Screen Shot 2013-06-08 at 10.35.06 AMIf you read my previous post (WordPress Recovery), you know I’ve been writing some code to recover my old posts. It occurred to me I could take a small segment of what I’ve been doing with that code to demonstrate my approach to TDD.

Since I’m a hacker from way back, and also because I was in semi-panic mode about losing the content, I didn’t approach this task with testing in mind. Now that doesn’t always result in bad code: I’ve been doing this long enough that I can usually think through a fairly good model and code something that isn’t one long method full of inline code.

In this case however, once I had started coding, I realized again that this was an opportunity to practice coding the “right” way. I had already begun with a Maven project, and generated unit tests as I went through the process of starting to build the code, so I had at least some good functioning unit tests.

Most of the modern IDE’s let you run the unit tests directly and present you with a nice UI that can let you see where the tests are working. And with Maven, your unit tests have to succeed in order for you to actually run the code. I personally like the way the NetBeans UI shows you the test results and lets you filter out the ones that succeed or have warnings.

Anyway, on my WP recovery code, I had originally taken some shortcuts and hard coded a few values that I realized I could find in the posts. To illustrate TDD, I decided I needed to add a method to get the actual categories from the input files, and put them into the proper tags in the output XML.

In the current tests, the category is hardwired to be “Recovered Post”, since that was what I had put into the original code. So thinking as if testing were the most natural way of coding, I needed to add:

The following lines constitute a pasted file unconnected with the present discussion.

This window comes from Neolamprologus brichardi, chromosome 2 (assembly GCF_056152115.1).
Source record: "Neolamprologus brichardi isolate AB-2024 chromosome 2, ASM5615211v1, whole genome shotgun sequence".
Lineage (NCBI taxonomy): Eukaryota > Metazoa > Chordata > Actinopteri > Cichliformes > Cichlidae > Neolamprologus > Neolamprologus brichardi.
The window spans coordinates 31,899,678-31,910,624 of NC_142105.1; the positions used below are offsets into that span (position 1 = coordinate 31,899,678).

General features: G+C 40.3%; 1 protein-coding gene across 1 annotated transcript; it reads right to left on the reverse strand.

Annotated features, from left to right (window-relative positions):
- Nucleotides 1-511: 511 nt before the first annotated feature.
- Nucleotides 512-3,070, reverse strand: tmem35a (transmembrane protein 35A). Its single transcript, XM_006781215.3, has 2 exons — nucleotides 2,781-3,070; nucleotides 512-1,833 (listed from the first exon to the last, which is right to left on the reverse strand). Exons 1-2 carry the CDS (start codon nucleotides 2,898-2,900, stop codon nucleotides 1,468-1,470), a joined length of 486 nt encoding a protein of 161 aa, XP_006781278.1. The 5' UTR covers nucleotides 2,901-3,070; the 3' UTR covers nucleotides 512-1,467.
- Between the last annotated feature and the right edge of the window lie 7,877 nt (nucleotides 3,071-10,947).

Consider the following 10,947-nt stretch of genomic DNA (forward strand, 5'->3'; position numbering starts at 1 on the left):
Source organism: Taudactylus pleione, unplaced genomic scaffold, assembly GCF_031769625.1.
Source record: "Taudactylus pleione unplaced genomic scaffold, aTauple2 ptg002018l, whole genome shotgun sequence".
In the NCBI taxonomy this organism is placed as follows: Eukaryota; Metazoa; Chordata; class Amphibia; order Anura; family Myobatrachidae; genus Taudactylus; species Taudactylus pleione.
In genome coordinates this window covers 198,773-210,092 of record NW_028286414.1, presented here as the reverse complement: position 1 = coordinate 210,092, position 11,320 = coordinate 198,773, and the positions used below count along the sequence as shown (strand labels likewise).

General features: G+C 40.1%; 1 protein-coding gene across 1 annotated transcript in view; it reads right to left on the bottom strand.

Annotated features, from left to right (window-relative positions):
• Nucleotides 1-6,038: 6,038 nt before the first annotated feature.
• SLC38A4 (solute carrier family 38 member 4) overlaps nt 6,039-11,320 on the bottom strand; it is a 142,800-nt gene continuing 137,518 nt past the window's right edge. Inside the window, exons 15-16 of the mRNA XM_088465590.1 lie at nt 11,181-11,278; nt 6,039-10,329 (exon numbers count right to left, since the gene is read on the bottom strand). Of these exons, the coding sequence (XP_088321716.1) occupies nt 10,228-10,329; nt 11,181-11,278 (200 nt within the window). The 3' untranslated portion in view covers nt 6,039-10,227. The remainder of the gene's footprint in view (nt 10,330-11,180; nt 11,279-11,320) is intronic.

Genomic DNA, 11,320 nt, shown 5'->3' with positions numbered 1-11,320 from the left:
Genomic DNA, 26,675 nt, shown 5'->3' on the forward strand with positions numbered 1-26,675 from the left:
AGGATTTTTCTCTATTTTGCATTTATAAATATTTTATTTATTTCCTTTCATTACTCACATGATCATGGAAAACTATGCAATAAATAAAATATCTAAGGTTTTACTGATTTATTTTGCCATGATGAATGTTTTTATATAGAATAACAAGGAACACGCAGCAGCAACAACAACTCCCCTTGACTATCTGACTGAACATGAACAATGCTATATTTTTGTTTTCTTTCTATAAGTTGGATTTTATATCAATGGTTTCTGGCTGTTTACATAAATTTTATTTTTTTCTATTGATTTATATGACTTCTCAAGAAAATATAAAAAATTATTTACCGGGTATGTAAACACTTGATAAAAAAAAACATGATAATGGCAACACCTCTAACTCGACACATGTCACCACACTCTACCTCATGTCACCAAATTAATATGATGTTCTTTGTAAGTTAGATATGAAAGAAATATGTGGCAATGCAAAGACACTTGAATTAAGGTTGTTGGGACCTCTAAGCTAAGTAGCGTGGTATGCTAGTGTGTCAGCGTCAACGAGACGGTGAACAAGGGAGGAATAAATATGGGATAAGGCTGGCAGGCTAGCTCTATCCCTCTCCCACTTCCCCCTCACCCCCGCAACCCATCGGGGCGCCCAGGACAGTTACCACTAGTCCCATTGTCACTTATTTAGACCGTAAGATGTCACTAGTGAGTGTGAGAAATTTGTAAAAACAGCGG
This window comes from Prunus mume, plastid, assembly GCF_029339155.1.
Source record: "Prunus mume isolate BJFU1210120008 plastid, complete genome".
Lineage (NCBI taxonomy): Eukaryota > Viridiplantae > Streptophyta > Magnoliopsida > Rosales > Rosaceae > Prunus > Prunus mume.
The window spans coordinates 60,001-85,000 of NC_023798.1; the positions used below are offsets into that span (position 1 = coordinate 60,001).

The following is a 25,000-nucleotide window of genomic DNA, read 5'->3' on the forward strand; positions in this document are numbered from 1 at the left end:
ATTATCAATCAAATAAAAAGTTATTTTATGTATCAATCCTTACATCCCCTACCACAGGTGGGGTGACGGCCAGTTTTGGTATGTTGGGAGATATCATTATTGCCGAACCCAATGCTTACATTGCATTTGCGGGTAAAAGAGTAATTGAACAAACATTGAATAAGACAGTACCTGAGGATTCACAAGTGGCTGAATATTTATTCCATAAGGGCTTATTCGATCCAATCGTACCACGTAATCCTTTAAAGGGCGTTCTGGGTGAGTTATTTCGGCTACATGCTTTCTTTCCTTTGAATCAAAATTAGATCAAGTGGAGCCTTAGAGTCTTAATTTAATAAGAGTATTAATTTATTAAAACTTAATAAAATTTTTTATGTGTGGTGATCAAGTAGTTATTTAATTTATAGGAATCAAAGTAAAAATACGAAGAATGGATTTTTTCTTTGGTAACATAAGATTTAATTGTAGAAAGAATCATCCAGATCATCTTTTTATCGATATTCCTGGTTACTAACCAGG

1. A new test for the getCategories method using an Article that was instantiated with the appropriate HTML
  2. Updates to the tests that have comparisons with the hardwired values for categories.

So diving right in, I add the following to my

Now in the IDE, there’s the red squiggle under the getCategories method that indicates something is wrong, and at the left side of the edit pane there’s the little light bulb that indicates there’s a suggestion for you. Clicking on the light bulb, you get the option of adding a getCategories method to the Article class:

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Clicking the little popup actually stubs out the method in the Article class, which looks like:

At this point you can run your unit tests, and the code will fail with the UnsupportedOperationException ┬áshown above. Since I’m trying to add a field to my bean, I update the stubbed out method like:

Once again I see squiggly red underline and a light-bulb:

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This time there are multiple hints. Just in case we were meaning to call some external library, Netbeans asks us if we want to search Maven for “categories” that would return the List<String> that we specified. But since we want to add a new field, we click the “Create field” choice, which generates:

At this point I typically add comments and have NetBeans generate the setter by right clicking on the field name and choosing “Refactor” and “Encapsulate Fields …” from the menu:

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That brings up the “Encapsulate Fields” dialog, and you simply click the “Refactor” button to generate the setter:

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So now you have both setter and getter:

So a quick run of the tests and we see a failure (which is what I expect):

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The reason for this is that we haven’t done anything to set the field when the Article is constructed, and our test is expecting to get an empty List of String objects. To correct this, we either need to change what we’re expecting, or add some code to initialize the categories field to the empty List.